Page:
Make Ahead Egg Soufflé Casserole

    A  great brunch recipe from my sister, Marla Newell Payne. Not only is this egg dish really good,  there is no last minute assembly – make it the night before and it’s ready to bake in the morning. The layer of bread makes this hardier than most traditional soufflés and the chilies add a little kick.

Make Ahead Egg Soufflé Casserole    Serves 6 to 8
8 to 12 slices of French Bread  -- trim crusts
1/4 cup (1/2 stick) butter, melted
3 cups shredded sharp Cheddar cheese
1 (8 oz.) can chopped green chilies, drained
8 large eggs, separated
1 teaspoon salt
1/8 teaspoon pepper
2 cups whole milk

1. Trim crust from bread, brush both sides with butter and arrange in a 13x9x2” baking dish.  Sprinkle with cheese and chilies.
2. Beat egg whites (at room temperature) until stiff. 
3. In another bowl, beat egg yolks until lemon colored. 
4. Fold whites into yolks; add salt, pepper and milk.  Mix well.  Pour egg mixture into prepared casserole (spread well). 
5. Cover and refrigerate at least 8 hours or overnight.  Bake at 300° for 60 minutes. Serve immediately. 

Tips for Egg Whites 
The following  information comes from -- with some modifications. 
q  Separate your eggs for whipping when they are still cold from the refrigerator because the yolks will not break as easily. 
q  Separate the egg whites into a grease-free bowl. Also make sure beaters and utensils are free of grease. To insure grease-free equipment -- wipe with lemon juice or white vinegar, rinse in warm water, and then dry. Don't use plastic containers because they tend to absorb and retain fat even if washed.
q  After separating, make sure you do not have one speck of egg yolk or fat in with the whites, as fat interferes with the whipping process. Use the broken egg shell to scoop out any trace of egg yolk or start again (saving the broken eggs for scrambled eggs, etc.)
q  Warm egg whites will produce the greatest volume because the egg’s protein is more elastic and will create the most tiny air bubbles at this temperature. Simply let the egg white stand at room temperature for no longer than 30 minutes before whipping. You get approximately 6 to 8 times in volume if the egg whites have been at room temperature for 30 minutes before beating. Egg whites will beat when cold but it will take longer and the mixture will be diminished in volume and texture. Note:  If it is humid or raining outside, sometimes you won't get the proper volume no matter what you do.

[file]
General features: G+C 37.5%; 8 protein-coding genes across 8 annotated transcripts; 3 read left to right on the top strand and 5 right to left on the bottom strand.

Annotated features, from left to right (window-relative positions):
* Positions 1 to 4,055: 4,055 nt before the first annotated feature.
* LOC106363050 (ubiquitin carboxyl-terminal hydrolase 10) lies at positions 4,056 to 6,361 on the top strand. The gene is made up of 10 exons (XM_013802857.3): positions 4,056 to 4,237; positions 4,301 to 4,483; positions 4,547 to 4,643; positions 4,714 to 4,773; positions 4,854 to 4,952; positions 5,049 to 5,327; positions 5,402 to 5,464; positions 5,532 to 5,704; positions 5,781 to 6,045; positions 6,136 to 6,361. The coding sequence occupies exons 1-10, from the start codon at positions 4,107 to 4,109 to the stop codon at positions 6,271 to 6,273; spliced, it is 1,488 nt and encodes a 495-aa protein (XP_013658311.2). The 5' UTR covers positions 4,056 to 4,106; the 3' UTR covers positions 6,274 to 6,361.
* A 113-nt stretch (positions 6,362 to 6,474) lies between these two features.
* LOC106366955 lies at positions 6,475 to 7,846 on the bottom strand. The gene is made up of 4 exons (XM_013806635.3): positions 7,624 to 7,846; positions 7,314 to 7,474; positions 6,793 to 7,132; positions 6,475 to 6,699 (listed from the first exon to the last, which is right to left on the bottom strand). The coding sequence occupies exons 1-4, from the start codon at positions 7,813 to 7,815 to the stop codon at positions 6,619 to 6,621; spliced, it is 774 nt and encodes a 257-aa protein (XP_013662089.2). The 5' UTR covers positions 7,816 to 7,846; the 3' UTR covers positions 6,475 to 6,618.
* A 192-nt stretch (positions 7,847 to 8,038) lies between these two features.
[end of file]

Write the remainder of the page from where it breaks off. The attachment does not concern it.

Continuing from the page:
q  When whipping egg whites, always start your mixer on medium-low to medium speed. Beat whites until foamy and increase the speed to medium-high and then to high. This is a very important and underestimated step in the process. If the egg whites are beaten too quickly at the beginning, the structure of the foam will not be as strong, and later the egg whites will not beat as high as they should. If egg whites are overbeaten, they can separate or weep. Sometimes overbeaten whites can be rescued by adding an extra egg white and beating again. Stop when the egg white is just beaten. An extra one will not disturb your recipe proportions. But, it doesn't always work!

How Beaten Egg Whites Work: When you whip egg whites (albumen), you are really stretching the protein in them. As a result, they unwind and join together loosely, making them unstable. The liquid albumen forms elastic films around the air bubbles beaten into them and essentially trap them, which you can see as a foam. When the foam is heated, the trapped, tiny air cells expand from the heat of the oven and/or carbon dioxide released from baking soda or baking powder, if used, causing a batter to rise. During baking, the egg protein coagulates around them, giving permanence to the foam. Egg whites have a great ability to expand and give volume.

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